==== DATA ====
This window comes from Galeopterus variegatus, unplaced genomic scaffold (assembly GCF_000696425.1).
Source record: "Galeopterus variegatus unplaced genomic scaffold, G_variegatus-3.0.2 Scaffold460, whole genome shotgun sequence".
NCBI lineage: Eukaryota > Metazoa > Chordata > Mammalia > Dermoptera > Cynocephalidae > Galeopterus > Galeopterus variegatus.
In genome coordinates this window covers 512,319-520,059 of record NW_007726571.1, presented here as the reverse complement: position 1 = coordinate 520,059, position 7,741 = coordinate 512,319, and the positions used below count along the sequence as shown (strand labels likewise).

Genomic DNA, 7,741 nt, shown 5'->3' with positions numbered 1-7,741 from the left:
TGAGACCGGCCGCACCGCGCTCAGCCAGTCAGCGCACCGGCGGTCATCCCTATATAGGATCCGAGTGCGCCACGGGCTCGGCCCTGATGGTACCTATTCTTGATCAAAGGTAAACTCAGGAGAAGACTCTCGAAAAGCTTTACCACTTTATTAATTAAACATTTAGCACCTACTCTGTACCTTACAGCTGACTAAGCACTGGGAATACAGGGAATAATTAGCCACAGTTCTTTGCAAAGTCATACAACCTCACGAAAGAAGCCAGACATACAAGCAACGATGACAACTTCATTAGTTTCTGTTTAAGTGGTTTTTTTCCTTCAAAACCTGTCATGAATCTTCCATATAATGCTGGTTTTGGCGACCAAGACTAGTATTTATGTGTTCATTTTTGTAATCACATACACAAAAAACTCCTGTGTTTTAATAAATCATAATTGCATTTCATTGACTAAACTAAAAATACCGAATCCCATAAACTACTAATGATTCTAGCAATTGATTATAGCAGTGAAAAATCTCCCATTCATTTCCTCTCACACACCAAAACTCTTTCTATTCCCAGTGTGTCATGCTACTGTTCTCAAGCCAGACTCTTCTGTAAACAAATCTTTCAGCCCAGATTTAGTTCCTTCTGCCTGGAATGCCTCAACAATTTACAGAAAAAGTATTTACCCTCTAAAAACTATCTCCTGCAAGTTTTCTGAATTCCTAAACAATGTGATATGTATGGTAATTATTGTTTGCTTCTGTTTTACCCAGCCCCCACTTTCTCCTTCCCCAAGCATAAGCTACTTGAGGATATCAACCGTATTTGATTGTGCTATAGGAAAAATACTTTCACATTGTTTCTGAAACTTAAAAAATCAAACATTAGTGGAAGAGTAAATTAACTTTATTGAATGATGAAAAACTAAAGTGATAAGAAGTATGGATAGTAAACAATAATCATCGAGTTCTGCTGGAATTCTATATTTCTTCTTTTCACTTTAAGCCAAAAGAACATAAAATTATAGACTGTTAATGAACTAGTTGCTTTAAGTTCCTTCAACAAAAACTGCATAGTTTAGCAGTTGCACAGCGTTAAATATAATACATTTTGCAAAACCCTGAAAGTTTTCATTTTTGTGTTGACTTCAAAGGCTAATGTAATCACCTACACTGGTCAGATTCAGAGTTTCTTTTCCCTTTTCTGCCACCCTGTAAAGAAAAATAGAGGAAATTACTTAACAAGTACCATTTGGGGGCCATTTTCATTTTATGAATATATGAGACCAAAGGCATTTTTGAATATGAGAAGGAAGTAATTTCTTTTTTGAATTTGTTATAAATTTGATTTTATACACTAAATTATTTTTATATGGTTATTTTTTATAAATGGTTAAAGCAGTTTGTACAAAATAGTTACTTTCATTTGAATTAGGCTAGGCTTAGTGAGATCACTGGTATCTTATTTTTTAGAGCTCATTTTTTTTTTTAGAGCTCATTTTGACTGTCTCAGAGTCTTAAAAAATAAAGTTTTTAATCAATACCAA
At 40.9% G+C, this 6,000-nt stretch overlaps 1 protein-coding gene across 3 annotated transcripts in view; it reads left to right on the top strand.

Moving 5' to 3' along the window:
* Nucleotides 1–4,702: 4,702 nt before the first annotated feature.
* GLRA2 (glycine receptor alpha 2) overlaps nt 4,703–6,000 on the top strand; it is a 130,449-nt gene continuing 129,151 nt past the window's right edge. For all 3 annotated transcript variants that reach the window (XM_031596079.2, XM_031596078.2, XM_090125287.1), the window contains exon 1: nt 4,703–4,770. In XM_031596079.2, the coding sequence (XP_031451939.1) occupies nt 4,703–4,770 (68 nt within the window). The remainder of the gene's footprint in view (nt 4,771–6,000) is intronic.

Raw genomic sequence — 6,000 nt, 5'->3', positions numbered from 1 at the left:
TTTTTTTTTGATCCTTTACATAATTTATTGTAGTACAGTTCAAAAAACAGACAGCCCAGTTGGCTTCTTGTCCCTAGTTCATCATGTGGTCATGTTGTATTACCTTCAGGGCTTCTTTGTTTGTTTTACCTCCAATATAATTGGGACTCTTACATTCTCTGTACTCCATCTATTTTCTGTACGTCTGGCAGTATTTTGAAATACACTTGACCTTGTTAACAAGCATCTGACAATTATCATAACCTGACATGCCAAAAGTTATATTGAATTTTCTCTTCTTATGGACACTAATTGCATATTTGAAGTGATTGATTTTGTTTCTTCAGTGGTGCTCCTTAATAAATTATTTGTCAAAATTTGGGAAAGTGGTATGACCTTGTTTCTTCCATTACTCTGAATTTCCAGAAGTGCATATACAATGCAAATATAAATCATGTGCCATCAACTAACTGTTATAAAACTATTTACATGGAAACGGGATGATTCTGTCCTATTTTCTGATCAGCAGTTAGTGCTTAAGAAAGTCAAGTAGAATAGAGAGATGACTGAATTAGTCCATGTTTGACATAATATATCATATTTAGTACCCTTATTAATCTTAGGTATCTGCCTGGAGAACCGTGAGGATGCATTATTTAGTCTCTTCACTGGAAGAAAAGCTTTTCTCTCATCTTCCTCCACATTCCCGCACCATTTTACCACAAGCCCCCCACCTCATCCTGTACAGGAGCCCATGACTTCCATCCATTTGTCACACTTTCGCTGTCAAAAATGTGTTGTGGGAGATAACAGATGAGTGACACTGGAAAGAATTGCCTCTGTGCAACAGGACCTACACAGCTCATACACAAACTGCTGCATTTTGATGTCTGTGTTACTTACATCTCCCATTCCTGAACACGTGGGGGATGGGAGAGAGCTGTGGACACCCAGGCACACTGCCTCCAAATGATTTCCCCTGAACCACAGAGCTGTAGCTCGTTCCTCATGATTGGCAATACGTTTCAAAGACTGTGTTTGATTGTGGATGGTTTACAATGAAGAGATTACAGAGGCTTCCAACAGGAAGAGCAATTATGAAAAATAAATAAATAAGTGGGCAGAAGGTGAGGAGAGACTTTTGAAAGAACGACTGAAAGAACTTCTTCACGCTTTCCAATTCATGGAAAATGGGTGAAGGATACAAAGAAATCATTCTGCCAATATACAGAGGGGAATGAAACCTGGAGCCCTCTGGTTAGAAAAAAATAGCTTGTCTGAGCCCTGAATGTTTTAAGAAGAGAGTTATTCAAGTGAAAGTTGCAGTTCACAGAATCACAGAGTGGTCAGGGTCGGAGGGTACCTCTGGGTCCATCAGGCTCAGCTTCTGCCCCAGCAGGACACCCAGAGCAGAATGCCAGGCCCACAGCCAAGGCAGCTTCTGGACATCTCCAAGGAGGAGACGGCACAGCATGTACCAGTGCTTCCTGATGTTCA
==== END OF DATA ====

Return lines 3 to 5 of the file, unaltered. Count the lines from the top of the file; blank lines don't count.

NCBI lineage: Eukaryota > Metazoa > Chordata > Mammalia > Dermoptera > Cynocephalidae > Galeopterus > Galeopterus variegatus.
In genome coordinates this window covers 512,319-520,059 of record NW_007726571.1, presented here as the reverse complement: position 1 = coordinate 520,059, position 7,741 = coordinate 512,319, and the positions used below count along the sequence as shown (strand labels likewise).

Genomic DNA, 7,741 nt, shown 5'->3' with positions numbered 1-7,741 from the left: